viewed in the context of power relationships. In conclusion, they propose that whilst action research grew out of critical theory it went farther.
The history of action research can be traced to John Dewey (1859-1952), a pragmatic philosopher of democracy and education, who is accredited with the epistemological origins of action research. Greenwood and Levin (1998) claim Dewey’s pragmatic philosophy was pivotal to public education in the United States. Tomlinson (1997), when critiquing the contribution of Dewey to the science of education and comparing him with a fellow educationalist Thorndike, claims that Dewey originated the idea that people do not just simply respond to the world and suggested they attempt to transform their energies into habits and behaviours to achieve their goals.
During the course of Dewey’s lifetime, Kurt Lewin, a social psychologist, was credited as being an early proponent of action research (Masters, 1995; Greenwood & Levin, 1998; Sandars & Waterman, 2005; Koch & Kralik, 2006). Other writers indicate the development of action research had several roots. Kemmis and McTaggart (2005) argue that action research may date back to Moreno, who was working with prostitutes in Vienna at the turn of the Twentieth Century. McNiff and Whitehead (2006) add that John Collier in 1930 in his role as commissioner for Indian affairs could also be identified as the other early proponent of action research.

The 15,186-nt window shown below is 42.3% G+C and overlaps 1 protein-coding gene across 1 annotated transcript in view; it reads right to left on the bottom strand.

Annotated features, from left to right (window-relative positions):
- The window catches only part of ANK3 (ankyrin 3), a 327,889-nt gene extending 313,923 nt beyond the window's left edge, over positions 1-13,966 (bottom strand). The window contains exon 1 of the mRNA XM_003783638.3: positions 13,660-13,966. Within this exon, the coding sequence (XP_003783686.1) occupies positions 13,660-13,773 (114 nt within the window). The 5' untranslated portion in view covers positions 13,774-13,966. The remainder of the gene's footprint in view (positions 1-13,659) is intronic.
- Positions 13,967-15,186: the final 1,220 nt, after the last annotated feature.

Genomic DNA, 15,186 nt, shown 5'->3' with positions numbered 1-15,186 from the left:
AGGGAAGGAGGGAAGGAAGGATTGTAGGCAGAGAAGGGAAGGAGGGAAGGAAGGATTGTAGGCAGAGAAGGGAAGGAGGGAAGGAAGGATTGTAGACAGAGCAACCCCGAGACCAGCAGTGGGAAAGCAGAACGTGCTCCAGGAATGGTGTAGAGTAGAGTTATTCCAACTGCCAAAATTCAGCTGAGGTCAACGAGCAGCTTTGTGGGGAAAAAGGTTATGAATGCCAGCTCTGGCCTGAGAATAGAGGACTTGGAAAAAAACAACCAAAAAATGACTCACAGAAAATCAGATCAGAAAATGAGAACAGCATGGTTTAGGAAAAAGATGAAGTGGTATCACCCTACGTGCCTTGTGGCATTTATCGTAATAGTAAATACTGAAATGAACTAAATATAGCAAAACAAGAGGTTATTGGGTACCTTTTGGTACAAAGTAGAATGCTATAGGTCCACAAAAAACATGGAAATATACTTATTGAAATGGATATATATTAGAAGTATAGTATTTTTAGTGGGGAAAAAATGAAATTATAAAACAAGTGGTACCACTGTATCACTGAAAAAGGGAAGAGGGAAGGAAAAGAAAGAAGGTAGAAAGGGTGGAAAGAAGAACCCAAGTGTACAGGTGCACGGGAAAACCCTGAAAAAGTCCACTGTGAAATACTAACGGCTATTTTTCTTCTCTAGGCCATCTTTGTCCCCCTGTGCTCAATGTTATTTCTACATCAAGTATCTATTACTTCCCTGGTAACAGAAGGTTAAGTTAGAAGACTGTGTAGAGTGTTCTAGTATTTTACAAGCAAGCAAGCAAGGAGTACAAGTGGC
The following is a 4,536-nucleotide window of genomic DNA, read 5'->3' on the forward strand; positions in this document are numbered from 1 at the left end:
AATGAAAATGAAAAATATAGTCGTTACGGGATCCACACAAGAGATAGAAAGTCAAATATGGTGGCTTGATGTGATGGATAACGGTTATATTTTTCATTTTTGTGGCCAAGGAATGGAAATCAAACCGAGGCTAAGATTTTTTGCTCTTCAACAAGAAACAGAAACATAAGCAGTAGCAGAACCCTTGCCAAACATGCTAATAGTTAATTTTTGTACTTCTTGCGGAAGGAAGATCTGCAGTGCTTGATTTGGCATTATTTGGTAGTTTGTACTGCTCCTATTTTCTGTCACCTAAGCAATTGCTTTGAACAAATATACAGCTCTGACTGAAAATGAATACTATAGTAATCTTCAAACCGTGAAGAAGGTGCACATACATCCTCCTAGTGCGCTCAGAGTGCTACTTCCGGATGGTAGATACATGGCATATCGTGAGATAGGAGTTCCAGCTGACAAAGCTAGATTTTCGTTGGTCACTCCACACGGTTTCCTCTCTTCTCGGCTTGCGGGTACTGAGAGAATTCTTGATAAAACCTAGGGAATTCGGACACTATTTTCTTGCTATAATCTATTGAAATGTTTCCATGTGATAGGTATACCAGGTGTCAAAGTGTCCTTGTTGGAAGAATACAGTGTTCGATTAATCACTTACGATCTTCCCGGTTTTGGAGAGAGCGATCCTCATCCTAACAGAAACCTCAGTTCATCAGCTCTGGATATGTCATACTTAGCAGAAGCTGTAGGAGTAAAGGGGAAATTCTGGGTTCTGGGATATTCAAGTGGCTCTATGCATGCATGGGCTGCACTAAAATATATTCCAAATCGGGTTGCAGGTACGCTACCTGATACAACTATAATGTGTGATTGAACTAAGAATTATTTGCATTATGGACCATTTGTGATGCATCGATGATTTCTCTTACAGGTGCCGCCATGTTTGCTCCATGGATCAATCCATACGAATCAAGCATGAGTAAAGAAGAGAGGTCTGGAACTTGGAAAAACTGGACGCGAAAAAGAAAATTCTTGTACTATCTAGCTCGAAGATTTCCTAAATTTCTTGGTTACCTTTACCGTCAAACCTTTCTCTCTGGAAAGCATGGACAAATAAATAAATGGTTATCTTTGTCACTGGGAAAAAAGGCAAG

Nonetheless, Lewin reiterated Dewey's ideas, and in an article that was published following Lewin’s death, he analysed social life and concluded that many channels of social life are circular in nature. Lewin (1946) coined the term action research as research needed for social practice. He clarified and challenged the status quo at that time in his description of action research: “It is a type of action research, a comparative research on conditions and effects of various forms of social action and research leading to social action. Research that produces nothing but books will not suffice” (p. 35). Lewin (1947a) explains that “many channels of social life have not simply a beginning and an end but are circular in character’’ (p. 147). This, he explains, is characterised by a cyclic process of planning action and evaluation of that action, including feedback to all involved. The